Posted Sat Nov 9, 2013, 12:31am Subject: What accounts for flavor differences between brewing methods...?
I just roasted a pound of beans tonight to use in an experiment tomorrow.
We're going to sample the different favors the same bean can produce through 3 different brew methods: 1) An americano via the Breville Barista Express 860 2) A pour-over through a ceramic cone & Mellita paper filter 3) A Bodum French press
We are curious what specifically about each method accounts for the different flavor from the exact same beans.
We will grind the French press beans more coarsly and use water about 190 degrees. We will grind the Breville to the finest setting and use the amateur double wall cup. For the pour-over, we'll go for a medium grind and make sure the water is a little below 200.
Is it the pressure involved that makes the Americano taste so different?
Is it the volume of particulates alone that make the French press taste so different?
NobbyR Senior Member Joined: 10 Jul 2011 Posts: 2,074 Location: Germany Expertise: I love coffee
Espresso: Poccino Opus One, Ariete Grinder: Eureka Mignon Istantaneo Vac Pot: N/A Drip: Melitta Linea Unica de Luxe Roaster: N/A
Posted Sat Nov 9, 2013, 3:23am Subject: Re: What accounts for flavor differences between brewing methods...?
Welcome for CoffeeGeek!
One factor that contributes to differences in taste is that drip coffee is only a watery solution, because the oily components and particulate material are held back by the filter, while an americano, being made from espresso, and French Press coffee, which are also an emulsion of those coffee oils and colloids as well as a suspension of tiny plant fibres, contain those parts, too. This leads to a fuller body. Also, the rapid extraction under pressure allows espresso to dissolve ingredients that other brewing methods can't.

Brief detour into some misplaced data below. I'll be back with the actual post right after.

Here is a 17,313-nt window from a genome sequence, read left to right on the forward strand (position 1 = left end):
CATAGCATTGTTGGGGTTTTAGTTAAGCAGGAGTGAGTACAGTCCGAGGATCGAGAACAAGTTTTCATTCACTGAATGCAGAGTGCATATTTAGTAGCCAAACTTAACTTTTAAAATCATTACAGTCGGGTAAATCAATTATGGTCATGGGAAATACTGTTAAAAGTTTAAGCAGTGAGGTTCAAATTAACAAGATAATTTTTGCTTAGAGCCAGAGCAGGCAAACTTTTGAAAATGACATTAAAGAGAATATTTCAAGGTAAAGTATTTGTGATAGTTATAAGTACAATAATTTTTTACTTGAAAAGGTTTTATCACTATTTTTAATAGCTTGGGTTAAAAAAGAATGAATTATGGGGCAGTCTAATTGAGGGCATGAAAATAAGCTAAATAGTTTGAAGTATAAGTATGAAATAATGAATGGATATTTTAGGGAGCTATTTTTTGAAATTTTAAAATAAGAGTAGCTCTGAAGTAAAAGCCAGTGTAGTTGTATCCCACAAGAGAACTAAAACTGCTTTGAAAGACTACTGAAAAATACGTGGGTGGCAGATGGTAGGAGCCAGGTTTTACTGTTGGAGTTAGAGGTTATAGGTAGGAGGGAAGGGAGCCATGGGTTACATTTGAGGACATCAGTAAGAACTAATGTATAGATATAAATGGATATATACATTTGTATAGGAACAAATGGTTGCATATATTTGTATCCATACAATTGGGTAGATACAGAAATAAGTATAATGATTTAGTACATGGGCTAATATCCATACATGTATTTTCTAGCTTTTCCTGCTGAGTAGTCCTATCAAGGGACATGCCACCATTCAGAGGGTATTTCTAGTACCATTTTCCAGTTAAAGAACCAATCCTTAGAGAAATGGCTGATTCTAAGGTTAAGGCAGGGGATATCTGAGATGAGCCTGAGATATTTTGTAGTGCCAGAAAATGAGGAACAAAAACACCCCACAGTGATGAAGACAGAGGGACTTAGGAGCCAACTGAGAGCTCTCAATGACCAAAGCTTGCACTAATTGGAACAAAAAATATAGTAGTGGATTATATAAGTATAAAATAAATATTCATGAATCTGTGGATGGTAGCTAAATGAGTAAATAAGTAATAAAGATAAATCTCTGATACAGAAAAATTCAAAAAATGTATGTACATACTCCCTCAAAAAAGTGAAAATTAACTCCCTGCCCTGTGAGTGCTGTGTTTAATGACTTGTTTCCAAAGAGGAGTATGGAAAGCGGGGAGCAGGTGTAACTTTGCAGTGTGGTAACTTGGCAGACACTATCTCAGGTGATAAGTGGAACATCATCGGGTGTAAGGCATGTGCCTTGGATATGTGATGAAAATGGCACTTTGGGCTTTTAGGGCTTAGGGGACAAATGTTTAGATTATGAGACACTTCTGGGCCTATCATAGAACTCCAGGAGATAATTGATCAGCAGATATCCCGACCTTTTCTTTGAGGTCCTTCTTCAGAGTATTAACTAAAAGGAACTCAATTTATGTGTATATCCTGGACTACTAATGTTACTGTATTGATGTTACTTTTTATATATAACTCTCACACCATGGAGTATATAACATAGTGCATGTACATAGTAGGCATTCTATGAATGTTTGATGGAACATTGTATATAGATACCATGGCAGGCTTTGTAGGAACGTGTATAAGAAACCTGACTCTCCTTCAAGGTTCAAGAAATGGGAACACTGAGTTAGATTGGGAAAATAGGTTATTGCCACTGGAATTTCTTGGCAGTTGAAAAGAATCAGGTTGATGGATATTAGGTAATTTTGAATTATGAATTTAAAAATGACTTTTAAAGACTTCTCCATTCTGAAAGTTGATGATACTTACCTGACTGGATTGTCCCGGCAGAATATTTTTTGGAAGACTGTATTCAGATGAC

*** "This drink of the Satan is so delicious that it would be a shame to leave it to the infidels." (Pope Clement VIII on coffee, when he was urged to ban the beverage)
Iluvdabean Senior Member Joined: 7 Mar 2005 Posts: 1,319 Location: Kentucky Expertise: I love coffee
Espresso: La Nuova Era Cuadra/Gaggia... Grinder: Baratza Preciso/K-A Pro... Drip: Bonavita BV 1800 TH Roaster: Nesco 1010/Behmor 1600
Posted Sun Nov 10, 2013, 4:15am Subject: Re: What accounts for flavor differences between brewing methods...?
Coffee is made up of over 800 different volatile compounds , where as wine has 450 and chocolate has 200. Extraction methods,water quality,age of beans,quality of beans, the weather that year effecting crop,processing method,grinder quality,grind setting,espresso machine quality,drip machine quality,water temperature, to name a few all contribute to what ends up in your cup. Espresso is the result of an extraction that unlike drip , doesn't invite those flavors out gently , it rips them out through an assault of hot pressurized water. All means of extraction have their place just as much as a nice homemade hamburger does when compared to a perfectly done rib eye. I think of the coffee bean as a vibrant food of endless potential when mixed in with the changing variables of human experience. I mean have you noticed sometimes how the exact same coffee just hits you differently. I think its us experiencing the same coffee in a different way. So I am leery of mapping procedure as an obsession. A good fresh quality bean extracted properly with any of the many methods all has its place, and often the best test is the level of desire for that second cup. Yet to me the richest and most fertile expression of all those 800 volatile compounds in one place at one time is espresso . Have fun and let us kow your results.
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